Information overload is a topic that keeps coming up, especially among users of social media services. As you add more friends and more services, the amount of content produced can become overwhelming to keep up with which leads to quality items being lost amongst the “noise.” Noise-reducing apps like AideRSS or Moopz(both of which we love) highlight the best content, but their one drawback is that they determine relevance based on what the community thinks – and that may or may not be what you find interesting or important. With the new social search service from Delver, however, you can leverage your social graph to find just the information you’re looking for from the people you admire and/or trust and that makes finding content a much more personal experience.
We told you about the new social search engine Delver earlier this year (see: “Delver Reinvents Search“), but at that time, the site was still under development. Today, Delver has finally launched their service.
When you do a search on Delver, the service taps into your social graph to return its search results. It organizes and ranks publicly displayed content that comes from various online services like social networks, web sites, blogs, bookmarking services, and photo and video sharing sites that your friends belong to. A ‘breadcrumb’ is shown next to each result, showing how that result is related to the user, so you can see how it’s relevant to you. What Summize is to Twitter, Delver is for your entire social graph.
At the moment, Delver currently covers Myspace, Blogger, Flickr, LinkedIn, Youtube, Hi5, FriendFeed, Digg and Delicious. Other sources, like Facebook as well as other blogging platforms will be added to the service over the next few months. Facebook is harder to tap into because of their privacy controls, so to add Facebook content to Delver they’re building a Facebook app. The app will permit you to explicitly share select items from Facebook – like photo albums, for example – with Delver’s service.
Some Search Results on Delver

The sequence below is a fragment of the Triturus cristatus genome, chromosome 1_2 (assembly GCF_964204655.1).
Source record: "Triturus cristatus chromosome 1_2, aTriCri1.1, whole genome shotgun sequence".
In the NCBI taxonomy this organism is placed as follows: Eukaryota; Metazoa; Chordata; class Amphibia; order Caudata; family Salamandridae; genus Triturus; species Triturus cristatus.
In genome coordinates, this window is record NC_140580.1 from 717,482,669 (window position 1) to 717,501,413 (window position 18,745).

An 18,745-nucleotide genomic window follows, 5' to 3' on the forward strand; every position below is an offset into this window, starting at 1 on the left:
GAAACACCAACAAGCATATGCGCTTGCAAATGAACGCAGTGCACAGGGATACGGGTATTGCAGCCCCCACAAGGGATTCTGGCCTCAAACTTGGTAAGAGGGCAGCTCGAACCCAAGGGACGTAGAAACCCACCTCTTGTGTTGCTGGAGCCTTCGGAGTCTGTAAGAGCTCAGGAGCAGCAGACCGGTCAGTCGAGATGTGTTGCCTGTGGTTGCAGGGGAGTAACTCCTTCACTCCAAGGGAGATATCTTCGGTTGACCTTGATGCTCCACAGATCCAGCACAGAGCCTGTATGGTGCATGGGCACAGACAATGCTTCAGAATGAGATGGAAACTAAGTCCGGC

A feature makes Delver even more useful, though, is the “search buddies” feature. This option lets you add certain friends as search buddies which will prioritize results from their networks higher than others. This way, you can give information sources you trust and value more weight than others. In addition, those you add don’t have to be friends you’re connected with on social networks – you can add anyone as a search buddy and they don’t need to confirm the addition – it’s not a “friending” feature, exactly, just a way to see more personalized results to your queries.
This feature is also useful for those people who aren’t as active on social networks themselves, but have friends who are – they don’t need to rely on their particular social graph per se, but can tap into sources (people) whose content is relevant to them.
Add Search Buddies To Make Search Results More Relevant and Personal
Save Your Stuff
Delver lets you save items you find interesting or informative to a sidebar of “Kept Items.” The system automatically categorizes them as web items, images, music, videos, or people. In a month or so, Delver will allow for sharing these items more publicly through the addition of a Kept Items widget which could highlight findings on your own web site or blog.
Along with the launch of the search service, Delver is also launching a partner program that will allow sites that host user generated content to integrate Delver’s technology into their web site.
Social Graphs – Social Media’s Next Frontier
While the big networks like Facebook, Google, and MySpace all fight for control of your social graph, services like Delver provide an easy workaround to tapping into the power of your social network. In addition, you can also use Delver to discover interesting “friend-of-a friends” that you may want to follow, as Delver digs deeper than just who you are connected to yourself.
Your Social Graph on Delver
Delver is still at a very early age of development, but even so, the service demonstrates a lot of potential to become the next step in the social web’s evolution.